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Frontiers June 2013 Issue

with a high-quality video camera that could be launched and retrieved from a fishing boat to track tuna in the world’s oceans. It was called SeaScan. Today, Insitu has about 800 employees, including about 200 who are deployed in the field in support of military operations. “These seasoned professionals, many with multiple deploy-ments, work side by side with the warfighter, continually providing feedback that allows us to fine-tune and adapt to customer needs, wants and desires,” said Steve Morrow, Insitu president and chief executive. “From training to logistics, and from production to operations, we have learned to operate leanly and with tactically significant results, fielding game-changing enhancements.” Insitu’s headquarters is an unassuming building on the main street of Bingen, population 730, about 60 miles (100 kilometers) east of Portland, Ore. The company is probably best-known for ScanEagle, a small, unmanned aircraft with sophisticated, high-tech optics that can transmit real-time video while being controlled from a ship or mobile ground station, or even by an operator on the other side of the world. In Iraq and later in Afghanistan, ScanEagle has proved its mettle as an invaluable intelligence, surveillance and reconnais-sance vehicle for the U.S. military and its allies. ScanEagle also has been used for a growing variety of nonmilitary purposes, from tracking polar bears to spotting noxious weeds in Australia. The company has developed a bigger and more capable unmanned aircraft known as the Integrator, and more cutting-edge products are in the works. “It’s an agile, innovative company and it’s been fun to see a lot of changes,” said Kate Pinner, an instructional training designer who joined Insitu in 2007, one year before it was acquired by Boeing. After her best friend moved to the Gorge, Pinner, who likes to hike and snowboard, visited and fell in love with the area. It turned out that her degree in instructional design was perfect for a job opening with Insitu. “Because we are still relatively small, we get the opportunity to do a lot of different things, to wear different hats,” Pinner said. That view is shared by other Insitu employees, who say the company has retained its entrepreneurial culture and not strayed far from its roots. “We’re always trying to problem-solve for the customer,” said Sam Trevino, an unmanned aircraft flight instructor who has worked at Insitu for six years. “We’re allowed to be creative and bend over backwards to help our customers.” Creative thinking and problem-solving are part of the founding fabric of Insitu. The then-fledging company’s first unmanned craft, SeaScan, was developed as a cheaper alternative for the tuna industry, which used expensive helicopters to track schools of the fish. The craft never found a successful market, but Insitu had set the stage for success later with ScanEagle by also developing and perfecting an innovative SkyHook retrieval system. It uses a hook on the end of the craft’s wingtip to catch a rope hanging from a pole. A shock cord reduces stress on the airframe caused by the abrupt stop. Charlie Guthrie, Insitu senior vice president of advanced programs and engineering, and the company’s chief technology officer, recalled the first time he saw ScanEagle plucked from the sky with a rope. “I thought this would never work,” he said. “But without this “Because we are still relatively small, we get the opportunity to do a lot of different things, to wear different hats.” – Kate Pinner, senior instructional design specialist BOEING FRONTIERS / JUNE 2013 23 PHOTOS: (Opposite page, clockwise from top left) ScanEagle unmanned aircraft in production; Justin Pearce, left, Manufacturing test engineer, and Radjesh Azore discuss testing on the unmanned Integrator; Jim McClanahan, left, senior aviation technician and ScanEagle production team lead, and Darin Holtz, aircraft systems technician, run ScanEagle tests. (This page, from top) Darren Lanz, Manufacturing test engineer, evaluates ScanEagle test data; Azore performs testing on an Integrator.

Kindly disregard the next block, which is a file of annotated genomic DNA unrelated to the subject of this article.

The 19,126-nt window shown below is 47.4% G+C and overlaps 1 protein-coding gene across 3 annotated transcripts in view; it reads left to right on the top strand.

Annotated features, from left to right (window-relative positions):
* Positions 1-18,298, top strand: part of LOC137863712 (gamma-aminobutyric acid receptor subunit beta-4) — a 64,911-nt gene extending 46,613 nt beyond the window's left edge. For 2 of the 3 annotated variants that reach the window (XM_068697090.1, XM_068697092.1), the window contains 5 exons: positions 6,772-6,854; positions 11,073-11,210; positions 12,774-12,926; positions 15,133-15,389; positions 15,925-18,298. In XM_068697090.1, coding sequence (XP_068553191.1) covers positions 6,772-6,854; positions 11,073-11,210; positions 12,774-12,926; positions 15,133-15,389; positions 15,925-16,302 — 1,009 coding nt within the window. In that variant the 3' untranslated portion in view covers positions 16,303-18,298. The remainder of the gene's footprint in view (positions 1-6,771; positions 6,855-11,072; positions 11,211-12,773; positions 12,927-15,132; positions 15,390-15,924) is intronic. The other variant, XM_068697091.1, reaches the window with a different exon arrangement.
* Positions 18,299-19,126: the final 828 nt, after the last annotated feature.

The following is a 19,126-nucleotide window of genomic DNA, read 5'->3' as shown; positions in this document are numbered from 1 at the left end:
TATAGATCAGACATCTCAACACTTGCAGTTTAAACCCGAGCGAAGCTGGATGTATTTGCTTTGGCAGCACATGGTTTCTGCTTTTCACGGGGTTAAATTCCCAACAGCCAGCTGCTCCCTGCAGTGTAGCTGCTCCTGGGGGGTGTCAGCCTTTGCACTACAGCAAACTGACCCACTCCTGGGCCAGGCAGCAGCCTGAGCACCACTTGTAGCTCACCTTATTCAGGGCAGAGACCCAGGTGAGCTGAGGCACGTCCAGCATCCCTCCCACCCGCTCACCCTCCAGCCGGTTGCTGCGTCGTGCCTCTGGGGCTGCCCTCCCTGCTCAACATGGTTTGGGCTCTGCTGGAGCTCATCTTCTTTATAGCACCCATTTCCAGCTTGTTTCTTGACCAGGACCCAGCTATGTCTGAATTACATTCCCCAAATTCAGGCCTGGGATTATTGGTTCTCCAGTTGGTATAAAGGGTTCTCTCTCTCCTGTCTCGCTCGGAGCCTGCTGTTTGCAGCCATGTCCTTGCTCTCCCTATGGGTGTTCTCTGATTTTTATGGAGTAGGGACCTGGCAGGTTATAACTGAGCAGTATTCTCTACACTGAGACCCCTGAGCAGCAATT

Frontiers June 2013 Issue
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